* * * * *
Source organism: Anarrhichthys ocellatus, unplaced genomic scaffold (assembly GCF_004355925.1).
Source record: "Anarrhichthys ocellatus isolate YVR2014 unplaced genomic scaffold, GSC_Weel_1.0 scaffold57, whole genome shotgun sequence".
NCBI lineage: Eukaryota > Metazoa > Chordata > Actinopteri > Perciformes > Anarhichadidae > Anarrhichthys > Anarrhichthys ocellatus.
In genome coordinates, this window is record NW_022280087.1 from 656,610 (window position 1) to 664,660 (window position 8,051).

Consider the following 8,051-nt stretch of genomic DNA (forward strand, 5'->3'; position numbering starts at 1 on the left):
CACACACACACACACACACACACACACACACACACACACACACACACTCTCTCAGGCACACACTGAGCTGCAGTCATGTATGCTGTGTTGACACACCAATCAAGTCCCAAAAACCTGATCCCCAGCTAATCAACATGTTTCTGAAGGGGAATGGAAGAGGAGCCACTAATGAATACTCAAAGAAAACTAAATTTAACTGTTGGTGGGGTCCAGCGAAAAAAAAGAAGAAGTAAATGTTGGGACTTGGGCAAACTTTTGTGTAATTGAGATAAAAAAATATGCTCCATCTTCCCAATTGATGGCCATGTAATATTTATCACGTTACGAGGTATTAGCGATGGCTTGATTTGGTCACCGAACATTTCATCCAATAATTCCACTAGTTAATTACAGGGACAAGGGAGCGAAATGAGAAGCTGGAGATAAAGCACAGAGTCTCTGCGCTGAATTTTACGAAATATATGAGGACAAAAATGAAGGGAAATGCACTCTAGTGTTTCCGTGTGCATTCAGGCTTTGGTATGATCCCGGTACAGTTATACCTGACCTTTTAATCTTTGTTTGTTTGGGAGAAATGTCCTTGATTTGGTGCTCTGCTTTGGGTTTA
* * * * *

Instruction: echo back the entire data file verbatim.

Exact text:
Source organism: Anarrhichthys ocellatus, unplaced genomic scaffold (assembly GCF_004355925.1).
Source record: "Anarrhichthys ocellatus isolate YVR2014 unplaced genomic scaffold, GSC_Weel_1.0 scaffold57, whole genome shotgun sequence".
NCBI lineage: Eukaryota > Metazoa > Chordata > Actinopteri > Perciformes > Anarhichadidae > Anarrhichthys > Anarrhichthys ocellatus.
In genome coordinates, this window is record NW_022280087.1 from 656,610 (window position 1) to 664,660 (window position 8,051).

Consider the following 8,051-nt stretch of genomic DNA (forward strand, 5'->3'; position numbering starts at 1 on the left):
CACACACACACACACACACACACACACACACACACACACACACACACTCTCTCAGGCACACACTGAGCTGCAGTCATGTATGCTGTGTTGACACACCAATCAAGTCCCAAAAACCTGATCCCCAGCTAATCAACATGTTTCTGAAGGGGAATGGAAGAGGAGCCACTAATGAATACTCAAAGAAAACTAAATTTAACTGTTGGTGGGGTCCAGCGAAAAAAAAGAAGAAGTAAATGTTGGGACTTGGGCAAACTTTTGTGTAATTGAGATAAAAAAATATGCTCCATCTTCCCAATTGATGGCCATGTAATATTTATCACGTTACGAGGTATTAGCGATGGCTTGATTTGGTCACCGAACATTTCATCCAATAATTCCACTAGTTAATTACAGGGACAAGGGAGCGAAATGAGAAGCTGGAGATAAAGCACAGAGTCTCTGCGCTGAATTTTACGAAATATATGAGGACAAAAATGAAGGGAAATGCACTCTAGTGTTTCCGTGTGCATTCAGGCTTTGGTATGATCCCGGTACAGTTATACCTGACCTTTTAATCTTTGTTTGTTTGGGAGAAATGTCCTTGATTTGGTGCTCTGCTTTGGGTTTA